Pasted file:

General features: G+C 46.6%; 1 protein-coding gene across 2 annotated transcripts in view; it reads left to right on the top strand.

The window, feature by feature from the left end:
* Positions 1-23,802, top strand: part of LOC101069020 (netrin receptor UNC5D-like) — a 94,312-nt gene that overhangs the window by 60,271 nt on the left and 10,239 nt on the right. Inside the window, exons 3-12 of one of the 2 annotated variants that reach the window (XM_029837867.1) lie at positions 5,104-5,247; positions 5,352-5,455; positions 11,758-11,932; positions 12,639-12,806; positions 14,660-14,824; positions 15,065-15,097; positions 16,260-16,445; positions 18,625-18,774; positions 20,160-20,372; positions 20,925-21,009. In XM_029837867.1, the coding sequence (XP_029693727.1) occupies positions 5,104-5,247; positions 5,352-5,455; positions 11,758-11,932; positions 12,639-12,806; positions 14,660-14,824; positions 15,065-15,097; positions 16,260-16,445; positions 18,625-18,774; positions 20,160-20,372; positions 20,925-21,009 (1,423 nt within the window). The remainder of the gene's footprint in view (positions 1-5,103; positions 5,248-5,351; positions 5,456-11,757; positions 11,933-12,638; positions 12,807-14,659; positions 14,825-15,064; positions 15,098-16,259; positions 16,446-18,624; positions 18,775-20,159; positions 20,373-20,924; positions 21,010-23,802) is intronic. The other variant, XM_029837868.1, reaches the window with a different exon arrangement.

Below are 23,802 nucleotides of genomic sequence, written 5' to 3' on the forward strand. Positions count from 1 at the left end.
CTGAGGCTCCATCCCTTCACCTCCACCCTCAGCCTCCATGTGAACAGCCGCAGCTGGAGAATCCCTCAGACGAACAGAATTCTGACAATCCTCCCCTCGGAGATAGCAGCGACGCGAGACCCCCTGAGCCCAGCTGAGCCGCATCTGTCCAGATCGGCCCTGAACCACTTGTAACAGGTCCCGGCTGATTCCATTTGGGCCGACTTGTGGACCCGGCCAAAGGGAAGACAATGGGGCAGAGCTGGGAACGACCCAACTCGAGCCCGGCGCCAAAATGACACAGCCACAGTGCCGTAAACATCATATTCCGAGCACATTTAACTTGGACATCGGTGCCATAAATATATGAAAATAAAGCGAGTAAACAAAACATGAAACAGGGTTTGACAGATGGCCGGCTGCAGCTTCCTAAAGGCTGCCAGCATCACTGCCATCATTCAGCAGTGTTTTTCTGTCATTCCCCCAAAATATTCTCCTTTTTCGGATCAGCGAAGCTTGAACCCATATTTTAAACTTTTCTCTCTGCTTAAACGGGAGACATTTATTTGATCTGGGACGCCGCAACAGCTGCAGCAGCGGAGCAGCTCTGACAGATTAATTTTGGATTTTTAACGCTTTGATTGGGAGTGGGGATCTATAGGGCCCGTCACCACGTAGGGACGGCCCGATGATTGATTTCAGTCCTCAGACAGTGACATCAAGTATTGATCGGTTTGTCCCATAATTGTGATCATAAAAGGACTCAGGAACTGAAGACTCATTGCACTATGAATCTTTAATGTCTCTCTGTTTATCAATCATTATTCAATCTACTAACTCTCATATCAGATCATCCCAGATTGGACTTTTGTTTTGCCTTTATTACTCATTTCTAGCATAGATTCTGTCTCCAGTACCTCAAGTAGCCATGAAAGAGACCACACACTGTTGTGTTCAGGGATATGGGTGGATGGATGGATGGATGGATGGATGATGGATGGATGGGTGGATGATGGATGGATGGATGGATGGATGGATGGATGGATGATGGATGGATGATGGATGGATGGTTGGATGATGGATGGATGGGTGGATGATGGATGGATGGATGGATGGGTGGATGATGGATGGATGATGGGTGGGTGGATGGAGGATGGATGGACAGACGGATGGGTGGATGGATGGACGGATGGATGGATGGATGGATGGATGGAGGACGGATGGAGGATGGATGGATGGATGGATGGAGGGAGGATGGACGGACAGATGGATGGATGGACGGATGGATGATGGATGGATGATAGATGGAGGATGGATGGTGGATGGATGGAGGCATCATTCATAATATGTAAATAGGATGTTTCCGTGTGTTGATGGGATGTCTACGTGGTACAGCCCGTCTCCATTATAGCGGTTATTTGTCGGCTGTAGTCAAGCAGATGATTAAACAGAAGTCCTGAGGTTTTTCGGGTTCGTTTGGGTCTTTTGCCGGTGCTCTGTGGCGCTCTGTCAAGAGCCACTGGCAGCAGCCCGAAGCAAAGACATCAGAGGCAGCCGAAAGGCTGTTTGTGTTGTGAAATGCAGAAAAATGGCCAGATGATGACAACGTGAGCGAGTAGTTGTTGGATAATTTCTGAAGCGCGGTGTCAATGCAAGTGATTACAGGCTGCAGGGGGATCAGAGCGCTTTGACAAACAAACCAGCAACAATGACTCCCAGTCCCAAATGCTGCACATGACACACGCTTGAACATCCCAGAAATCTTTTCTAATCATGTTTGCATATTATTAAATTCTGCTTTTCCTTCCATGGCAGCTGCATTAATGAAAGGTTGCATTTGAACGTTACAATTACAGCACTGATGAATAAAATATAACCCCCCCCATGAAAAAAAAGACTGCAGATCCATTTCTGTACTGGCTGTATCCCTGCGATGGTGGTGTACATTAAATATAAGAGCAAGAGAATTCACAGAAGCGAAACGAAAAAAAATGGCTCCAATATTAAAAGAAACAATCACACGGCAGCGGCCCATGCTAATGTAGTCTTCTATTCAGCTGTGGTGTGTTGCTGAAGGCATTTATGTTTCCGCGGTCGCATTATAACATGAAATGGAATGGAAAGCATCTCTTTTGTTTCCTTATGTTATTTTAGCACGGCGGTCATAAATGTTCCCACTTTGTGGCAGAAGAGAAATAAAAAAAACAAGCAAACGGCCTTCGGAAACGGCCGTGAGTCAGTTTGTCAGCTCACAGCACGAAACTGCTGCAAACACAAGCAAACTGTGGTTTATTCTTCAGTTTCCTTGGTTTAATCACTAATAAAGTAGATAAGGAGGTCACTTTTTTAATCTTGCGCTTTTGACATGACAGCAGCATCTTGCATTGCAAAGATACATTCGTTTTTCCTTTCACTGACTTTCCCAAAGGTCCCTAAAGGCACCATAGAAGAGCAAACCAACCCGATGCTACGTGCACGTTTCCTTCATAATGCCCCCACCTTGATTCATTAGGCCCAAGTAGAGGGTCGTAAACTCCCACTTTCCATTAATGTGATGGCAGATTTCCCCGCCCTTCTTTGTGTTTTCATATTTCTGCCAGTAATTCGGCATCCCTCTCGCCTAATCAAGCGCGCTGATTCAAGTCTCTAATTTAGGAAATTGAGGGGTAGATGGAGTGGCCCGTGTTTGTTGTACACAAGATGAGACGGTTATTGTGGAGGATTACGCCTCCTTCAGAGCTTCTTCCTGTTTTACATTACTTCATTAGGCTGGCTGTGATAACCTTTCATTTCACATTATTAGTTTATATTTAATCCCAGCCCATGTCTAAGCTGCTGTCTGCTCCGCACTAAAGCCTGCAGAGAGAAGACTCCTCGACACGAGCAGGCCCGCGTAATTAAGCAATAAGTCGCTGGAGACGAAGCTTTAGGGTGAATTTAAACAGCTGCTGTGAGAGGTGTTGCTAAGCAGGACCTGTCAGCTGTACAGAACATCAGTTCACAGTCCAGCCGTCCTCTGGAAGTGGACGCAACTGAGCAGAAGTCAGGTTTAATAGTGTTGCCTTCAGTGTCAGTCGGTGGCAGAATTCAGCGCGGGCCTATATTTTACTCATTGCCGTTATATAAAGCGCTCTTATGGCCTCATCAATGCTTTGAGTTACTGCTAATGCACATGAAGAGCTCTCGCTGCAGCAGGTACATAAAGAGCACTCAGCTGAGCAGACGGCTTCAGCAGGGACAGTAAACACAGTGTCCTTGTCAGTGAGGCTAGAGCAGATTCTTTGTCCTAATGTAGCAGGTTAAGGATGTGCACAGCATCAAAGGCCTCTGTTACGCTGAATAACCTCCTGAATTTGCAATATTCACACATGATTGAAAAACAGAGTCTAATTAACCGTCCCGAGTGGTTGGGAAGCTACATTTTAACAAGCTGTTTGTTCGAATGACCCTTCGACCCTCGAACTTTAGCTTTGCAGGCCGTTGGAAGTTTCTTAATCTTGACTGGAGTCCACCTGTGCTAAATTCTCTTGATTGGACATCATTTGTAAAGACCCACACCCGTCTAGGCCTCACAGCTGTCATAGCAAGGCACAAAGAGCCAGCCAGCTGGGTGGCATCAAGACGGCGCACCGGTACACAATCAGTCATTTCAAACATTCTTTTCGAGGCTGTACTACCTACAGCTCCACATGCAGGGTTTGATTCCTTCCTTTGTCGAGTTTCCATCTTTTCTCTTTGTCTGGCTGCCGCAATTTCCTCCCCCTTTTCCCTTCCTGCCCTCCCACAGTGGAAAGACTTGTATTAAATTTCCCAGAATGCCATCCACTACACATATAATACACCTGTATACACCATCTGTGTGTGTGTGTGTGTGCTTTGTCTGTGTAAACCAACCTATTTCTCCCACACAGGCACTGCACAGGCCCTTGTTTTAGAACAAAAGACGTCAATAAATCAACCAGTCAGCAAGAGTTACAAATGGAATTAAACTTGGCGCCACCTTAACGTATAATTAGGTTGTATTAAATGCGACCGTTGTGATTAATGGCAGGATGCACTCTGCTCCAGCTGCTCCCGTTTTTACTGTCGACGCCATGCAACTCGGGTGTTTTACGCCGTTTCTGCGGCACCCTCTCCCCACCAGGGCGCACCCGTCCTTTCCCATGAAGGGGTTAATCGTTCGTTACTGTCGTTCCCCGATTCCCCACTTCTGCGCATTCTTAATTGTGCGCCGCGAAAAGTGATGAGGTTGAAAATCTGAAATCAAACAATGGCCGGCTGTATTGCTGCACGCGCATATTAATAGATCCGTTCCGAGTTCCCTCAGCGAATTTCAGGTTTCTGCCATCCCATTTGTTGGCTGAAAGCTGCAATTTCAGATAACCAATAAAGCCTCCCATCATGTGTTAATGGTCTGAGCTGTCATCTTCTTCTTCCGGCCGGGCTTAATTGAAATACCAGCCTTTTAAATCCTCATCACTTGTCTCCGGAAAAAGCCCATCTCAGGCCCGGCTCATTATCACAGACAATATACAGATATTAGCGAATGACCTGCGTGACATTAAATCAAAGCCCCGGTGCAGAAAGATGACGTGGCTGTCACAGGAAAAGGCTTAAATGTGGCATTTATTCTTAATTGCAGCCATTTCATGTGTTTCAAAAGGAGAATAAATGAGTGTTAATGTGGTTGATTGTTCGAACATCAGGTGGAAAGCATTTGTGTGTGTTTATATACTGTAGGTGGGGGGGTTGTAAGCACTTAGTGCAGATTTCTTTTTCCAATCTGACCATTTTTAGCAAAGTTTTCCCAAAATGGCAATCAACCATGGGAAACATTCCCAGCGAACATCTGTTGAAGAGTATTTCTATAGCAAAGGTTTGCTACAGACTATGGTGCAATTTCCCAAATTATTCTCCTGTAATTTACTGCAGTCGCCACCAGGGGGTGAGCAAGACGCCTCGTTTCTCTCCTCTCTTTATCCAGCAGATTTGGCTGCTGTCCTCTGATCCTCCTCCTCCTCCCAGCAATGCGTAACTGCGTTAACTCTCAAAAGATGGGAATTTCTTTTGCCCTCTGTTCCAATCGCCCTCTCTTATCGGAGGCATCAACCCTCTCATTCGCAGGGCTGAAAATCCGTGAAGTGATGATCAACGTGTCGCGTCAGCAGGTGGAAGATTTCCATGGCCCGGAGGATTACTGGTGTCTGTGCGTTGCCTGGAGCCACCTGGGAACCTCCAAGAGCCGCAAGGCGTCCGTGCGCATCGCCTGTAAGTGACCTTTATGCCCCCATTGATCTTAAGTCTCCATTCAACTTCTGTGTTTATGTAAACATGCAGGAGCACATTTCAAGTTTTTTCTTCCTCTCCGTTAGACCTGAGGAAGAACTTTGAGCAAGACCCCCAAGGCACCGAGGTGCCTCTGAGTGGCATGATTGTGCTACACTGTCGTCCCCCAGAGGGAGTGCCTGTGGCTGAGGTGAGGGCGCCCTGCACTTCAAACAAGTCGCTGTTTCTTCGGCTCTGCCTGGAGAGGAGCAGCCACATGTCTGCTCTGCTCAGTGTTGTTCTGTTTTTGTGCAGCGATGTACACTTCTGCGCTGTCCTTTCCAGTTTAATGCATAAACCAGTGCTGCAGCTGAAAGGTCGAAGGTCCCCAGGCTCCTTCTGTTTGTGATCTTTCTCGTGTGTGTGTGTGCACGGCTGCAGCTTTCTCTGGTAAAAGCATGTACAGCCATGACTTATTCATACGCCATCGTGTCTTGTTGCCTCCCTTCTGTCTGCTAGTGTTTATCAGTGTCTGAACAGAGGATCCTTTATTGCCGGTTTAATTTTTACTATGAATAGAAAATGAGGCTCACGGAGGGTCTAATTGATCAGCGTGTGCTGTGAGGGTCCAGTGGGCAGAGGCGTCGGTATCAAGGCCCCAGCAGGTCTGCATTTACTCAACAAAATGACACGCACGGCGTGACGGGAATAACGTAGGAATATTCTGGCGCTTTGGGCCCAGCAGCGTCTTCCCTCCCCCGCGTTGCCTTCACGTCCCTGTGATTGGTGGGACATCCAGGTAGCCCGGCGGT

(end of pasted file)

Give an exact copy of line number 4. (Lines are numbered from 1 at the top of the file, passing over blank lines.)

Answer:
Below are 23,802 nucleotides of genomic sequence, written 5' to 3' on the forward strand. Positions count from 1 at the left end.